Are Senate Democrats really foolish enough not to line up behind President Obama's jobs bill?
On Tuesday night, Majority Leader Harry Reid will try to bring the newly revised package to a vote. He won't succeed, because the chamber's 47 Republicans will vote unanimously to filibuster it. And it takes only 40 to succeed.
But if Reid can get just 50 Democrats to signal their support by voting to break that filibuster, then the Democrats will have a powerful rhetorical weapon. They'll be able to say, truthfully, that the jobs bill would pass, by majority vote, if only Republicans would allow a full vote on the bill. (Vice President Biden would break the 50-50 tie.)
Ideally, that would provoke a political backlash and Republicans would relent, allowing portions of the jobs bill (if not the whole thing) to get through the chamber. And if the Republicans wouldn't relent? Then at least Obama and the Democrats could point to that obstructionism during the fall election, giving the voters a clear choice about each party's priorities.
But that's going to be a lot harder if Reid can't round up the 50. And right now the prospects look very mixed, according to multiple sources in and around Capitol Hill. Nebraska Senator Ben Nelson and West Virginia Senator Joe Manchin have already said they won't vote to break the filibuster. New Hampshire Senator Jeanne Shaheen says she's a "yes" vote -- but only if she's present. And she might not be, because she agreed previously to be in her home state to collect an award. (She has apparently told Reid she'll stay in Washington if her vote is necessary to pass the bill. But, of course, it's not going to pass, so that could be meaningless.)
Nelson represents Nebraska and Manchin, newly elected, represents West Virginia. Both are running for reelection in states where the very word "Obama" is positively toxic, so I suppose I understand their political thinking. Never mind that the elements of the bill are popular. Supporting Obama on anything is a liability for them, particularly for Manchin who has little record of doing so before.
But what about the others? Most of them have plenty of votes tying them to the president already. Their best bet is to present a united front behind a set of programs that they happen to like, substantively, and that can be credibly presented as an effort to do something on jobs.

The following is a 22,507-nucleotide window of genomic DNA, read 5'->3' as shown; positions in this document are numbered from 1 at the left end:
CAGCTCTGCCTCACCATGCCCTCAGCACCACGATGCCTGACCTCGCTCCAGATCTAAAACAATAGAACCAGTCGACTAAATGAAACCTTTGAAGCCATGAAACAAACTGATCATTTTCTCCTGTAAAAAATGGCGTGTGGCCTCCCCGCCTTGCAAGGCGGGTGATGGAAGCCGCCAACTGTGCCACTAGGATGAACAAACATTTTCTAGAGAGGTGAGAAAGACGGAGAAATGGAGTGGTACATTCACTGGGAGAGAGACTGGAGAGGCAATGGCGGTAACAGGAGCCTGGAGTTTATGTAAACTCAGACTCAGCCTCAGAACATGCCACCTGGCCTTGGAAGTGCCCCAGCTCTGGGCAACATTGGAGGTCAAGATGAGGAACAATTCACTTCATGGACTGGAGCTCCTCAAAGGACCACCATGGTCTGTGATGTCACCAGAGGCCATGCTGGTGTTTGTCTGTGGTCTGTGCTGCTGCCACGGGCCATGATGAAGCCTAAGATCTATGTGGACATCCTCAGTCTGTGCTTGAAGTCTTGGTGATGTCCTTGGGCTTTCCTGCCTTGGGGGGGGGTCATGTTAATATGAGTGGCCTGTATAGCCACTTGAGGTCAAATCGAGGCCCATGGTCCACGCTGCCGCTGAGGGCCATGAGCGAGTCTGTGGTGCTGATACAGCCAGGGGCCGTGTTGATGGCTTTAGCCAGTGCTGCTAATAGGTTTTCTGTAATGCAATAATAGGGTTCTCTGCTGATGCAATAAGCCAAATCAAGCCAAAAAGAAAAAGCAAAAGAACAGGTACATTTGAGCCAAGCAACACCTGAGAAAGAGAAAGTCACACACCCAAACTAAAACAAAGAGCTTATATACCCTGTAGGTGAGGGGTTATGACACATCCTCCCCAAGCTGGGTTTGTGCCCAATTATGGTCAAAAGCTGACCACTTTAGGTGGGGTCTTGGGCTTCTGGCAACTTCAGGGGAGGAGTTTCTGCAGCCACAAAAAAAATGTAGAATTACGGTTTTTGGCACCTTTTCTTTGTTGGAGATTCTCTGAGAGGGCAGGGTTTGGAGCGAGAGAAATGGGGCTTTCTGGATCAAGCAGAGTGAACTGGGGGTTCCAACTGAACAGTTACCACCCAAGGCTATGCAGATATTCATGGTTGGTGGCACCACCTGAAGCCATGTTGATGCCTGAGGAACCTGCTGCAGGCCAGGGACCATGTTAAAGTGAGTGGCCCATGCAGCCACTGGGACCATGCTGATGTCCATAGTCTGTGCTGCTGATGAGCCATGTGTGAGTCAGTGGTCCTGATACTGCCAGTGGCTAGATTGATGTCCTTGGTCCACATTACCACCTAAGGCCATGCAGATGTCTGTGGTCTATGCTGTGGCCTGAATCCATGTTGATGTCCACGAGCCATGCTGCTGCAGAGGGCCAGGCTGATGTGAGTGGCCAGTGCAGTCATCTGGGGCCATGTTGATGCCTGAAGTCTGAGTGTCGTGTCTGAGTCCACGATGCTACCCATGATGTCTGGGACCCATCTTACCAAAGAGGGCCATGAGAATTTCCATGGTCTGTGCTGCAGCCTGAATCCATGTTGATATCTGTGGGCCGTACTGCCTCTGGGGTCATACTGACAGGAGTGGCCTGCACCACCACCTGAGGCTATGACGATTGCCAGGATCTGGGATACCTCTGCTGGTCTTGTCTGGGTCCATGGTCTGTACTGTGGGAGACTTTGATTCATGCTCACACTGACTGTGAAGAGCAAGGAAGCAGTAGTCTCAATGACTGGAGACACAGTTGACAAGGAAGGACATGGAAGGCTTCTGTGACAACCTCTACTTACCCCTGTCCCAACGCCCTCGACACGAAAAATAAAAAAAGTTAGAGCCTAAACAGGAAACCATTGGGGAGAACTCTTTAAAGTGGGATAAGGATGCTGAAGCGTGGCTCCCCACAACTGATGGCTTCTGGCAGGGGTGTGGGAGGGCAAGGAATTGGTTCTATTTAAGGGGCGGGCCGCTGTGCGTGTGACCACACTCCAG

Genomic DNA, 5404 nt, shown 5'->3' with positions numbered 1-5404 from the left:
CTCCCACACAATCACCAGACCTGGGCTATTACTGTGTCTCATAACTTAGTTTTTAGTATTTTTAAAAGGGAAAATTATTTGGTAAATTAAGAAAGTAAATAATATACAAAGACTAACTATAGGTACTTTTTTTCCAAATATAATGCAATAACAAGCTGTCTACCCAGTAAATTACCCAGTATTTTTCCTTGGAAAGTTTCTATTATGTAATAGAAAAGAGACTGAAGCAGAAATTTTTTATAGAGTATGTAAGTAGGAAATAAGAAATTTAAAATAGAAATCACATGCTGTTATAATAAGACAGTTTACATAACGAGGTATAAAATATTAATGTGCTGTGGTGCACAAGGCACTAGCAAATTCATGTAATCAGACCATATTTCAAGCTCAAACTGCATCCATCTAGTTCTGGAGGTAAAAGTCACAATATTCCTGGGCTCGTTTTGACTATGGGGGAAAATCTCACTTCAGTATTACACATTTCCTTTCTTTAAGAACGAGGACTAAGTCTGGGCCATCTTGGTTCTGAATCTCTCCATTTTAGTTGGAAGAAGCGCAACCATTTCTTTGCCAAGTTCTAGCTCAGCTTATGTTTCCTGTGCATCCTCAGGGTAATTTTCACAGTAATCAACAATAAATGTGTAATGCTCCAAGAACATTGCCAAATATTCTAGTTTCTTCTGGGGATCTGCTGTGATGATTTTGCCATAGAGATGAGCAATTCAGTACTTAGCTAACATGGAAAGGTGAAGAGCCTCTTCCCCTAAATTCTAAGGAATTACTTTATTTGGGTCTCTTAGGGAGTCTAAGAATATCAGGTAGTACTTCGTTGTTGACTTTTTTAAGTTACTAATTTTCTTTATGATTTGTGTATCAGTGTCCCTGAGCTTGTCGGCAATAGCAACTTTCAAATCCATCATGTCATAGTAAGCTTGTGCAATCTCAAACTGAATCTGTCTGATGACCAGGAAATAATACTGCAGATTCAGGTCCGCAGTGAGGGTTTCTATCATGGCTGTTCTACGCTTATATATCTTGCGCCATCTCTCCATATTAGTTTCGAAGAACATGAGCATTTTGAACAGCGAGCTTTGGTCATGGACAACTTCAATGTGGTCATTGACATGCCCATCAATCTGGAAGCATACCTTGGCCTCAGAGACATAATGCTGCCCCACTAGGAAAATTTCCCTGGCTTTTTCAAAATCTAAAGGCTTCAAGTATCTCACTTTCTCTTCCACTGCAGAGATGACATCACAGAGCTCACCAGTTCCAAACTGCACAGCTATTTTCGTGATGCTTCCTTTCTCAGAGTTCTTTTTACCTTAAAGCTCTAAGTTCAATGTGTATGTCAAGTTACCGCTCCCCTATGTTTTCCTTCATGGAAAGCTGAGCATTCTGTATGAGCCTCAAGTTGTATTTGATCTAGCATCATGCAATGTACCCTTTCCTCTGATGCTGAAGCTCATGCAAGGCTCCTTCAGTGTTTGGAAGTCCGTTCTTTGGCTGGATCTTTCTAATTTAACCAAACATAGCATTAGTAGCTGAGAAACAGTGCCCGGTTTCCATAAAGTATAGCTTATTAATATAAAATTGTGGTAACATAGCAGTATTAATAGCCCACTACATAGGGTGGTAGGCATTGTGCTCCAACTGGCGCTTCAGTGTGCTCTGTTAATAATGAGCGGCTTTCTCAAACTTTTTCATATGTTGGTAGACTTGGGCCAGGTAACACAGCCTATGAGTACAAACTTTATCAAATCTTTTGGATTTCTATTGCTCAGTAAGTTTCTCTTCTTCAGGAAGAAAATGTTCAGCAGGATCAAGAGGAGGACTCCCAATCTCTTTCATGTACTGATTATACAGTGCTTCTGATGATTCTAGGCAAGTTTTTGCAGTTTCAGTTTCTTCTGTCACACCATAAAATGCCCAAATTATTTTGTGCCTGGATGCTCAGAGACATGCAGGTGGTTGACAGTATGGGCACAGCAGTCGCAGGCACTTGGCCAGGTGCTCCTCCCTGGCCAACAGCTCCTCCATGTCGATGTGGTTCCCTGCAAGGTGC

You don't have to take my word for this. This morning Greg Sargent interviewed Stanley Greenberg, the respected Democratic pollster:
In an interview with me this morning, Greenberg made a strong case that moderate Senate Democrats in red states would be foolish and shortsighted if they vote against the American Jobs Act today, as some of them appear to be prepared to do. The White House and Dems have been railing against Republicans for opposing the jobs bill, but if a few Senate Dems defect, and a simple majority of the Senate doesn’t support it, that will dilute the Dem message that Republicans are the key obstacle to progress on the economy.
But Greenberg’s case for voting for the bill went significantly beyond this concern about overall party messaging. He argued that moderate Democrats who vote against it are actually imperiling their own reelection chances.
“They reduce their risks for reelection by showing support for a jobs bill that’s going to be increasingly popular as voters learn more about it,” Greenberg said. “They have to be for something on the economy, and this the kind of proposal they should support. If I were advising them, I’d say you want to be backing a jobs bill with middle class tax cuts paid for by tax hikes on millionaires. Moderate voters in these states very much want to raise taxes on the wealthy to meet our obligations.”
Crucially, Greenberg pointed out that if moderate Dems are hoping to show distance from the President and his low approval numbers by voting against the jobs bill, they run another risk: Dem disunity on the economy could backfire on them.
“Voting No would increase their risk of losing,” Greenberg said bluntly. “Democrats would look divided on their central agenda. In the end you all go down with the ship here. Why would you send Democrats back to the Senate if they are divided on the most important issue facing people? Here you can show unity and purpose, which Democrats have not had an opportunity to do during budget negotiations.”
Keep in mind that, as Ruy Teixeira argues elsewhere at TNR, Obama's new populism is not alienating swing voters. If anything, it's attracting them. Also keep in mind that the tax proposal, which is presumably the element that scares these moderate Democrats the most, comes from the office of Max Baucus, who knows a thing or two about representing conservative states.
Joan McCarter captures the absurdity of the moment:
Now is not the time for ConservaDems to try to prove they are not really Democrats, when the Democrats are actually, finally, working on the issues that matter the most to the majority of people in this country, whether those people are in New York or California or Montana or Louisiana. Even Nebraska. Now, more than ever, it's time for Democrats to be on the side of the 99 percent. If they want to keep their jobs, that is.